English must be brought back for law, the education and profession reformed.

It’s high time that we call a spade a spade on the controversial Certificate in Legal Practice (CLP). If a controversy in the media does not go away in two weeks, according to subject matters, it will never end until there’s closure.

It’s an open secret that the CLP is a discriminatory programme against law graduates from foreign universities. See here . . .

In law, there can be no discrimination unless there are special circumstances, always limited by time, created by the burden of history. Otherwise, Article 8 outlaws discrimination.

There cannot be special circumstances in law education. It’s a critical discipline like, for example, medicine and engineering.

If we take the cue from the CLP’s push for “brilliance in law”, questions arise on the rarity, indeed absence, of novel developments which the court in Malaysia can declare as law. The CLP, based on its own claims, falls apart on “brilliance”.

Queen’s Counsel

No CLP graduate has ever been recognised and/or hailed by the court as brilliant.

No Malaysian, who ran the CLP gauntlet, was ever appointed as QC (Queen’s Counsel) by the Queen of England, the head of the Commonwealth of Nations. QCs are highly skilled in specific branches of law. QCs don’t think in terms of winning cases and losing cases.

In fact, the media has been in overdrive on the “corruption”, overt and covert, which used to plague the CLP and perhaps still does. Questions have been raised on the number of lawyers who obtained the CLP through means more foul than fair. These questions have never been answered. The guessing game goes on in the legal fraternity in Malaya on bogus CLP graduates.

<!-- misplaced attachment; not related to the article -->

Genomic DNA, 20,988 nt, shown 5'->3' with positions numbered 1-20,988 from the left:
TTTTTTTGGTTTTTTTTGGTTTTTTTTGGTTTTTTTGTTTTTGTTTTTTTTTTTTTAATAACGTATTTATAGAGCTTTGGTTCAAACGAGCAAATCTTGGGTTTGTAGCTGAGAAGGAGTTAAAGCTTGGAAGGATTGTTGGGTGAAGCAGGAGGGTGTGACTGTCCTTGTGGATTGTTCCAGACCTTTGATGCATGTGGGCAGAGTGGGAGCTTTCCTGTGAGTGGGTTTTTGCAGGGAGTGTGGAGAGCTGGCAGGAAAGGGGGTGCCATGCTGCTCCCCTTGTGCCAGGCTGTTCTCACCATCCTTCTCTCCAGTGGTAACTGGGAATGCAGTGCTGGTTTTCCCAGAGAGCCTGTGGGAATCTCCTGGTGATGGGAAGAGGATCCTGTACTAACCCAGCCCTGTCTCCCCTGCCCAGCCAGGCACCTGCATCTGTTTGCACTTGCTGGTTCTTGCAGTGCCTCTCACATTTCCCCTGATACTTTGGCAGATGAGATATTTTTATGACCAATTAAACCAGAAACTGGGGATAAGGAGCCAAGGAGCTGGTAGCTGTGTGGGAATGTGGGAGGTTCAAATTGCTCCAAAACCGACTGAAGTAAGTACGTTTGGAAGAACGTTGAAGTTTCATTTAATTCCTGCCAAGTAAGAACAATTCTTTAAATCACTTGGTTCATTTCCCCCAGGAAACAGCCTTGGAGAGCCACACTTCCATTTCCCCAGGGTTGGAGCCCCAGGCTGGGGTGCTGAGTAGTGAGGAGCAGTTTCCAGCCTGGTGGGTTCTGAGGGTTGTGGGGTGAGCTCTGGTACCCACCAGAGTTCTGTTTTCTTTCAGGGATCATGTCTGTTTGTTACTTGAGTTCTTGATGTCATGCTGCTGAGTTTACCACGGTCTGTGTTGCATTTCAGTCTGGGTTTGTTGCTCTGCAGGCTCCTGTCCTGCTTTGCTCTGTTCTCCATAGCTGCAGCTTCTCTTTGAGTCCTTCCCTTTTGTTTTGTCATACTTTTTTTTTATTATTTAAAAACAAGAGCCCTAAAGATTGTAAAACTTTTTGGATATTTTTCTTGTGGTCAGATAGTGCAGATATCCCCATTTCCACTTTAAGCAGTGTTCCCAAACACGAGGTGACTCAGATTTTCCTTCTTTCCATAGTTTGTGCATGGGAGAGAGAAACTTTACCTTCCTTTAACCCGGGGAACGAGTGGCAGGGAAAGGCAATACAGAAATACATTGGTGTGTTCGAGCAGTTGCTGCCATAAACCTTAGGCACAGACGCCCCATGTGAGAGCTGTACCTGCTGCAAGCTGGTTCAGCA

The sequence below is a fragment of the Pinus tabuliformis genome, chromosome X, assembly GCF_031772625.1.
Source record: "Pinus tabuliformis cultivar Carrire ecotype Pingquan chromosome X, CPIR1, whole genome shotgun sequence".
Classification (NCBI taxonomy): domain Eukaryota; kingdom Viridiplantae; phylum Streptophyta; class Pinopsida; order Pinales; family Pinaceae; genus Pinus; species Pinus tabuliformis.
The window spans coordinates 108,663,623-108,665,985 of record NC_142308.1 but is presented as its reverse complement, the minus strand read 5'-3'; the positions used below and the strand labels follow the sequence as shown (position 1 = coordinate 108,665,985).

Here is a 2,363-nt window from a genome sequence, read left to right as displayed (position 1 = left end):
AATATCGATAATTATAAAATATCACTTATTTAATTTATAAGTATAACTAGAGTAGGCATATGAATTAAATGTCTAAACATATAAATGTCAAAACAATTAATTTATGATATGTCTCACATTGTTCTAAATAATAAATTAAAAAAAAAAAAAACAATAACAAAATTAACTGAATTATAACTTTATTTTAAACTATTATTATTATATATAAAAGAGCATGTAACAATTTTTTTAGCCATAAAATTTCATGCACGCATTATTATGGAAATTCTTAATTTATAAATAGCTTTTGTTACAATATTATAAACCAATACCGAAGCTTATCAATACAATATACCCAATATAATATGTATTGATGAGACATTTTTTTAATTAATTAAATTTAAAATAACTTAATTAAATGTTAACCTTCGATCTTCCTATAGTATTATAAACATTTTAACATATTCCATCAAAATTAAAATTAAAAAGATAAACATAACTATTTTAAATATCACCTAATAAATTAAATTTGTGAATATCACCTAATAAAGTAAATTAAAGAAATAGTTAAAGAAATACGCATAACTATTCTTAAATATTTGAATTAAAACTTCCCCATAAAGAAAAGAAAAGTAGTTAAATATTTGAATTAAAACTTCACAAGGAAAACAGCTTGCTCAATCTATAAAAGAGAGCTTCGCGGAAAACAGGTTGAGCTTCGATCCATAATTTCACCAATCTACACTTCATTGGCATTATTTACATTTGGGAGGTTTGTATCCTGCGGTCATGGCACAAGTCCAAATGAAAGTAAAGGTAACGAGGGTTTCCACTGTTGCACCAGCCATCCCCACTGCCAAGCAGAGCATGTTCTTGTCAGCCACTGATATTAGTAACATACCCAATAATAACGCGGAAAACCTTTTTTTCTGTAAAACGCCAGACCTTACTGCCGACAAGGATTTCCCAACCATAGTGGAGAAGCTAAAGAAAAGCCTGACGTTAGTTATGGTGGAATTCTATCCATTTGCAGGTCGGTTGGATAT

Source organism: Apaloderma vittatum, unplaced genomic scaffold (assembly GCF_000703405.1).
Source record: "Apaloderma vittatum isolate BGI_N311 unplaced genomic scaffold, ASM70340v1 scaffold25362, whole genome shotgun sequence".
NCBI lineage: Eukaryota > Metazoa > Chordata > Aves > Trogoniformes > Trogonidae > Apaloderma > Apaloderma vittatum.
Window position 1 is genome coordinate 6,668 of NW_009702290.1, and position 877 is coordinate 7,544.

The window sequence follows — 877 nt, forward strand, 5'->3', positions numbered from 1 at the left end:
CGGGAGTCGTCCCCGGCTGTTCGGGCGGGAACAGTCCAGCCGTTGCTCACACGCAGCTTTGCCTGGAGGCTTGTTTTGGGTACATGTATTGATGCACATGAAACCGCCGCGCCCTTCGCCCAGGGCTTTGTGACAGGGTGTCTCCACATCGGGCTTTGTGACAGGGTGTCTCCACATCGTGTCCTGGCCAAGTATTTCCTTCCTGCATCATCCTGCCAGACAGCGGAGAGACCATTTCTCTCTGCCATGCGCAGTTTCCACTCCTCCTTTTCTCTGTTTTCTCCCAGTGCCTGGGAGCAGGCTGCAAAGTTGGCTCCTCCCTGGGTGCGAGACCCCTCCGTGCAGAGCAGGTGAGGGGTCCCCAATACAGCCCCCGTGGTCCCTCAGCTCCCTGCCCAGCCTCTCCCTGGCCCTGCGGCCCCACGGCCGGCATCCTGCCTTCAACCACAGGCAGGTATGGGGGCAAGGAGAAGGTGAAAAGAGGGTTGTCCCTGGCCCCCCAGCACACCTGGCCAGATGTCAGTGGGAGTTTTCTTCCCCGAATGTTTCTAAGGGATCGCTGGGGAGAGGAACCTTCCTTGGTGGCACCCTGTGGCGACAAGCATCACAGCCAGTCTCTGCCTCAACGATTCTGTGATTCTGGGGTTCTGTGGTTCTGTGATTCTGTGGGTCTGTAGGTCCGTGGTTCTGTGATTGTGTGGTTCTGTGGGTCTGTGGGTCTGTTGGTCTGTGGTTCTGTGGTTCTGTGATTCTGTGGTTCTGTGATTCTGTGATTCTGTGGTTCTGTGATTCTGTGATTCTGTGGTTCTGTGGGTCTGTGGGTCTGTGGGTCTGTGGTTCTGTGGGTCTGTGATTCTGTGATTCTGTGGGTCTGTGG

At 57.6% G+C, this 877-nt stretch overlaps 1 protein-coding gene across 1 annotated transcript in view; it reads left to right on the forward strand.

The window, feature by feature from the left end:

The fingers point at the quota system, imposed by law schools as well, and public university law graduates being exempted from the CLP.

In the Borneo Territories, Sabah and Sarawak, law graduates can opt for the English and Australian Bar, and thereby avoid the CLP.

Court System

Before we look at reforms which Malaysia should include in law education, there’s a case for looking at the court system.

The court does allow an Applicant, whether lawyer or no lawyer, to Act in Person but only on his or her case. Acting in Person may be discouraged in criminal cases.

If an Applicant can Act in Person, there are all the more reasons that such “skills in court” be permitted to represent other Applicants who Petition the court on the matter. In law, someone in court on a legal matter, cannot be prevented from being represented, whether by lawyer or no lawyer.

Law is a reading subject. That’s why we read law, not learn or study law. In law exams in England, for example, examiners first mark the English language, next they look for evidence of wide reading, and finally mark for law. There are no right or wrong anawers in law exams.

Anyone who has passion for the discipline can read law.

The best way to read law, according to the University of London (UoL) in its law module, starts with reading the Constitution, going through statues, case laws, media reports on court cases, attend court and Parliament, examiner’s reports on law exams, get a Mentor, and write commentary and analysis pieces on law as done by jurists (legal scholars).